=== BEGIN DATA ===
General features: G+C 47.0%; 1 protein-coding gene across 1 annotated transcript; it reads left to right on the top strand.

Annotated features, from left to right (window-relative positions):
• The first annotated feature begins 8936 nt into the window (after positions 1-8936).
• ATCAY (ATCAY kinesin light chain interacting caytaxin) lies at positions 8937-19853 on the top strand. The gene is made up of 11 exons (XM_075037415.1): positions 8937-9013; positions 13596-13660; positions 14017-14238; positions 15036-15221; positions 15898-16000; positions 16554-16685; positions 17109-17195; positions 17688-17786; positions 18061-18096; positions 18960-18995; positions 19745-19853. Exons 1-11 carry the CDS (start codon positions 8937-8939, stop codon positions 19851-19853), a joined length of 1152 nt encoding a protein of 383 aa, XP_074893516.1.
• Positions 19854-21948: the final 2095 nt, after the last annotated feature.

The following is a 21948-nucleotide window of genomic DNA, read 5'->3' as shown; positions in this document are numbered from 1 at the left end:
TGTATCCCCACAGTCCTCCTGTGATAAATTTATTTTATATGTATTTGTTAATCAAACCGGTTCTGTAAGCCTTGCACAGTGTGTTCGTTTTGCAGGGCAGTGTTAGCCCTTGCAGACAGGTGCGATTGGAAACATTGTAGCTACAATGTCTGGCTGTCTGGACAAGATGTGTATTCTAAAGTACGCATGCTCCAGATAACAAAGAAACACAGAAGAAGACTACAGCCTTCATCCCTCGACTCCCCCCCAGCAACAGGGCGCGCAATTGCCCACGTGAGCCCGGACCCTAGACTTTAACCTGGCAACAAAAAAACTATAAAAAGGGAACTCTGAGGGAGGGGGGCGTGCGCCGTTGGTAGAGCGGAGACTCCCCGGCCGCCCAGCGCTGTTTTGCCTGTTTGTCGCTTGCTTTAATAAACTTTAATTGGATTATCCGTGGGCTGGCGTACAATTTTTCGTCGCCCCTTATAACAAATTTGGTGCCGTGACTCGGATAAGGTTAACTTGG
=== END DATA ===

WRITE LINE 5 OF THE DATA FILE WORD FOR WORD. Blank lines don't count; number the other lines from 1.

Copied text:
• Positions 19854-21948: the final 2095 nt, after the last annotated feature.